Business and property owners on South Main Street are seeking a better way for large trucks to deliver goods.

That’s why they’ve asked the village to consider creating a north-to-south corridor through the Jefferson Street parking lot.

After a long discussion on the matter Monday, Oregon Village Board members agreed to have an engineer and the city’s public works director “continue the discussion” with the various parties to figure out the best course of action.

The current setup, as one building owner put it, is “a nightmare” for truck drivers, and is likely to result in trucks blocking the only driveway access to the Jefferson Street parking lot. What they’d prefer is an aisle where trucks would enter the parking lot from Jefferson Street and leave the lot heading south, past the back of Ziggy’s restaurant and then out to South Main Street.

Public works director Jeff Rau had already asked Quam Engineering to look into whether a large truck and trailer could get through such a lane, and over the summer the firm prepared a layout and preliminary estimate of the costs involved.

Quam’s project estimate came to more than $50,000.

The village has struggled to find solutions to a raft of problems with the parking lot, going back at least five years.

It’s in the process of burying utility lines and reconstructing the lot in conjunction with the Jefferson Crossing apartment redevelopment. In 2013, the village established a loading zone directly behind the back of South Main Street businesses so people don’t park cars there and block delivery access.

In a memo, Rau expressed skepticism Quam’s plan would work. He noted the path through the parking lot “is twisting and I don’t believe will fit well with traffic patterns.”

He also wrote that the plan would probably require moving a utility pole, a transformer and metering cabinet to an alley near Peaceful Heart Gifts and Books. That could require purchasing land from Peaceful Heart, getting an easement and the likely loss of parking stalls.

“I don’t think this is a good plan for anybody,” he wrote.

After hearing from Rau, Trustee Jerry Bollig asked a group of Main Street business and property owners for their opinions.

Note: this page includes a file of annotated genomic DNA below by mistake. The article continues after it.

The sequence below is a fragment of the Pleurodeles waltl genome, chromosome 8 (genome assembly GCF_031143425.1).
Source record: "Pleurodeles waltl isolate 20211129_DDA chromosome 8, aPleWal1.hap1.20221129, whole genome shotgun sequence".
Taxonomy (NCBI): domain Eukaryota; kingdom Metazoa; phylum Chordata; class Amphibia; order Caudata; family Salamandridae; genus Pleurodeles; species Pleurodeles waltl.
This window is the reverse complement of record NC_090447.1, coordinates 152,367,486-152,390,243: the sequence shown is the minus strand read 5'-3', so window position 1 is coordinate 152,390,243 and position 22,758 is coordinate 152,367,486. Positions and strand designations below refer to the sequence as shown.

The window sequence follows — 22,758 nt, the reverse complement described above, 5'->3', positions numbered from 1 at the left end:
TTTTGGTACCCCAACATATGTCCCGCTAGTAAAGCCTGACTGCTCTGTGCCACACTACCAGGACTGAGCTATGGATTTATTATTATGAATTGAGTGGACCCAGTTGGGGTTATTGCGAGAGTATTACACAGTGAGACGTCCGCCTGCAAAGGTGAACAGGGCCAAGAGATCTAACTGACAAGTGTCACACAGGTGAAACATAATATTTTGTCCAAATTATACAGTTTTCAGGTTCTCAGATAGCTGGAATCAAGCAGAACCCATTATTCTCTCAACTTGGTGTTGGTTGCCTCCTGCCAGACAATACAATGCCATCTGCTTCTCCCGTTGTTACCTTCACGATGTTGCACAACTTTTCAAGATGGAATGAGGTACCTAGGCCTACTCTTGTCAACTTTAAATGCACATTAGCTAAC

They suggested the village move the driveway leading into the lot closer to the backs of the South Main Street businesses and establish a north-to-south drive aisle that would lead trucks past the back of Ziggy’s and out to South Main Street.

Dan Donoghue, owner of The Chocolate Caper, and John Deits, owner of Peaceful Heart, along with property owners Scott MacWilliams and Jerry Thiel, all said they would prefer that approach.

Currently, those vehicles enter at Jefferson Street and then loop counter-clockwise around the parking lot and exit at the same driveway they used to enter. Some of the business owners said under the current configuration, drivers who aren’t familiar with the lot would be likely to drive in, veer east, close to the buildings and park there to unload, blocking the driveway.

“Everyone has two concerns – parking and that trucks can get in and out,” Donoghue said. “Having two entrances can help keep a large truck from blocking the entrance.”

MacWilliams agreed. “With one entry in and one entry out, you’ve got a bottleneck,” he said. “I can’t see how a truck is going to get in and get out without blocking traffic and doing a bunch of unsafe maneuvers.”

He said he’d like to see a long-term fix.

Thiel said truck drivers think the present arrangement is “a nightmare.”

“With the potential for another 60 to 90 cars (when Jefferson Crossing is done next year), it’s going to be chaotic,” he warned. “We need a one-way through there.”

Trustee Jeff Boudreau said he’d like to have an engineer study whether the business owners idea would work.

Rau responded that Quam estimated at $12,000 cost to do such a study. It charged the village about $4,000 for the work it’s already done, he said.

Deits suggested that before spending any more money, village officials should meet with the property and business owners and “continue the discussion.”

After seeing a nod of heads, Rau said he would try to arrange the meeting within the next two weeks and would ask an engineer from Quam to participate.

Contact Bill Livick at bill.livick@wcinet.com